What are Occlusions in Aesthetics? The difference between natural bruising and a vascular occlusion is tricky to determine and can be confusing. Bruising is not uncommon for patients after treatment but it is essential that we are on top of our game in terms of understanding and watching for Occlusion issues in cosmetic aesthetics.
Complications happen and ensuring you are ready and equipped to address and handle them will go a long way to upholding your oath and trust with your clients. This blog series is not about what to do in each situation as it is about building a foundation of consistent, best practices regardless of any situation.
Occlusion Management is a big expectation for any injector. In aesthetics, bruising and occlusions is a team event. Bruises are occlusions unless they are otherwise determined.
No one wants to see bruising or occlusion results after a treatment or procedure.
Not the client.
Not the injector.
Not the clinic.
One practitioner may run into a challenge with occlusion management, but a team will see it differently. Be part of a collaborative team effort that adopts these principles:
Team Up Together
You might be by yourself, but you are never alone when you are part of a collaborative team. Supporting each other, your clinic, your clients, and the College of Nurses are paramount when dealing with unwanted results. There is no room for toxicity and tattling in this business. Even if you are the injector and unexpected bruising results evolve with a treatment, you deserve to feel protected and safe to address it. No one wants or deserves to be banished or shamed. Support each other.
There are no wrong Questions
I always told my children to ask questions in school or at home if they didn’t understand something; a rule, a protocol, a decision or a concept. I believe the same way about aesthetics. Moving into the aesthetic world that is continually changing and evolving, there is no room for assumptions that everyone should know the answer to. Every situation and client is different, so responses and outcomes are also going to vary. A practitioner who sits back privately and publicly to others to puzzle out what could go better or why something occurred is wise and responsive. In a collaborative team, no one will act intolerant or bothered by your concerns. Be part of a team that welcomes sharing and asking for support when needed. Ask Away!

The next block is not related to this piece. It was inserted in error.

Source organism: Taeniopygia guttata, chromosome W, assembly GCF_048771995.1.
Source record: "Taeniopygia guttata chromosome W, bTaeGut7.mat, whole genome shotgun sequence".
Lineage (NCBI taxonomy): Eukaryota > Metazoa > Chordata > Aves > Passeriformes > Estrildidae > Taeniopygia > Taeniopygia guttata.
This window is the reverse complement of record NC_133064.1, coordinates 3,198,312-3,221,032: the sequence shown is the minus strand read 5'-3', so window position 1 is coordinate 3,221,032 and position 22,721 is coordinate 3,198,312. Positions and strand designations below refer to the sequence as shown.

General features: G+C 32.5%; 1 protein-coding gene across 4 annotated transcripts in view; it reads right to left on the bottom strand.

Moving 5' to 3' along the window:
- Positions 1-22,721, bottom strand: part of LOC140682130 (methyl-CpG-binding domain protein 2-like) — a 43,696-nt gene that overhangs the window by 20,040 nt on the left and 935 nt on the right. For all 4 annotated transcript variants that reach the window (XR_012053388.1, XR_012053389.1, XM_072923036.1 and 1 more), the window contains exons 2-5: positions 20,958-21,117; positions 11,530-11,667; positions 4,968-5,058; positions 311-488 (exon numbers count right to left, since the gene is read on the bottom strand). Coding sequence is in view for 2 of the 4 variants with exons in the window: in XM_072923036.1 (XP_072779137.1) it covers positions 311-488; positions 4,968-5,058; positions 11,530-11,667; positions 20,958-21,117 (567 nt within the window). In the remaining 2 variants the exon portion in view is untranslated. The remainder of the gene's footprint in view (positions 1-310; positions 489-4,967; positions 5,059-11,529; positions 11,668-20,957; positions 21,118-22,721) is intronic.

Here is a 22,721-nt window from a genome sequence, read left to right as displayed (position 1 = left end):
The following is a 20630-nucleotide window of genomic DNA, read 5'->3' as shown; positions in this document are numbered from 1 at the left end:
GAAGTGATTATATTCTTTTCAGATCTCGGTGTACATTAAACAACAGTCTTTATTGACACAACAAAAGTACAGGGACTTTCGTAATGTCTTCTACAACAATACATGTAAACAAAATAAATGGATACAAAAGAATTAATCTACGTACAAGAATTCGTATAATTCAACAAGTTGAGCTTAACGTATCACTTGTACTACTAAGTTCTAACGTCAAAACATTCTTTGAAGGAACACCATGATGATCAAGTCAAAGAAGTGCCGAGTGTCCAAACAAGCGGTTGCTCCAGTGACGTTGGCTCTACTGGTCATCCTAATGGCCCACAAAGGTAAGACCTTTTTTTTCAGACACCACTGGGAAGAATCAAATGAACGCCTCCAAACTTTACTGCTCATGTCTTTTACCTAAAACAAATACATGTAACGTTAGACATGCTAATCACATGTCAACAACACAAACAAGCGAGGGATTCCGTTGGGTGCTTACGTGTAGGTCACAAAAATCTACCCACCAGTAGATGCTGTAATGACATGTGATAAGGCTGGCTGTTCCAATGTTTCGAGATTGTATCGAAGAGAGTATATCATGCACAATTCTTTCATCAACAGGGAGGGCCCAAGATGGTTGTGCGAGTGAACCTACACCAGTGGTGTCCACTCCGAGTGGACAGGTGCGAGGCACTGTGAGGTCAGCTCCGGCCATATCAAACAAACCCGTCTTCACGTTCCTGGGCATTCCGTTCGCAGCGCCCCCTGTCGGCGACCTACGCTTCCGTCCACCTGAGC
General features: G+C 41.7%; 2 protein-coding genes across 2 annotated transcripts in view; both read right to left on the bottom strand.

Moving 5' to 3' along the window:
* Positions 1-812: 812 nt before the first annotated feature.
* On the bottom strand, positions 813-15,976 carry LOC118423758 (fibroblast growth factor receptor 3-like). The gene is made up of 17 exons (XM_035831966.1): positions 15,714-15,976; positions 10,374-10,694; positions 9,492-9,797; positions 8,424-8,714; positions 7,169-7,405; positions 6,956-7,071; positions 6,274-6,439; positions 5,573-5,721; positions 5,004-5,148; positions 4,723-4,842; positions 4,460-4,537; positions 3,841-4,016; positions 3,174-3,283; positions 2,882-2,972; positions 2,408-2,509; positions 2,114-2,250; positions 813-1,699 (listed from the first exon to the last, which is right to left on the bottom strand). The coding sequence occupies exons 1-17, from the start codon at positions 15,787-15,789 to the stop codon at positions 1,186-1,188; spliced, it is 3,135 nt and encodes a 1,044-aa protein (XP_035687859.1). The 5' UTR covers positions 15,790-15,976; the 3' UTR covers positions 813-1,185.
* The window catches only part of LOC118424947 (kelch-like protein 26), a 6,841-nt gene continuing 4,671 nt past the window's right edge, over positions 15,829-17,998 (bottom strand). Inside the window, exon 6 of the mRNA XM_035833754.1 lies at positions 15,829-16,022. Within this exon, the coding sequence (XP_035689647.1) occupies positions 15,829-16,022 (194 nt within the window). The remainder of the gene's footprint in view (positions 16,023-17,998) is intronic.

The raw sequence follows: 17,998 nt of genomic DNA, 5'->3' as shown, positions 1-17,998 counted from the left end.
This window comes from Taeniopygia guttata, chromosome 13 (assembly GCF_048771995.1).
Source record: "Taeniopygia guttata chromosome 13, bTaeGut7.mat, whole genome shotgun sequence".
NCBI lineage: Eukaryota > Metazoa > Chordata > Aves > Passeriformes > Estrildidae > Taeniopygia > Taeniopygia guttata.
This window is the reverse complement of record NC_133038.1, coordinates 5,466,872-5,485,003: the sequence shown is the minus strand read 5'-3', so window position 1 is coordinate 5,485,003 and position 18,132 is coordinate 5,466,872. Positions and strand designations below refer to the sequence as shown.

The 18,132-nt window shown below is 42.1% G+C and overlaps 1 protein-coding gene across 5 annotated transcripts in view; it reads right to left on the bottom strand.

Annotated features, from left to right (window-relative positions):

It happens to everyone
Whenever I am teaching or training about Occlusion management, I am asked,
“Has this ever happened to you?”
Heck, yes. 100%!
Occlusion Management is necessary training for all of us. When occlusion management is required, it does not necessarily mean someone made a grave mistake. It means that the complexity of the procedure and the individual make-up of the client’s skin and bruising potential is impossible to guarantee wont happen. I now framework my training to say, “it is not IF but WHEN”. When it happens to you, avoid the self-criticism and paralyzing self-loathing that can occur. When it happens to you, you need strategies and tips on how best to deal with it. No one hopes for bruising but it does happen. Remember, it is not IF it happens; it is when it happens! It will happen to you.
Occlusion Management is more than bruising. It is the ethical commitment to allow clients to trust we have prepared best for every situation and will be qualified to address any problems along the way.
Managing occlusions as a team with clear direction and protocols reduces risk, improves care, o and offer a reduced liability to everyone. Learn more about managing Occlusions clearly and directly with a collaborative and united approach to best serve others.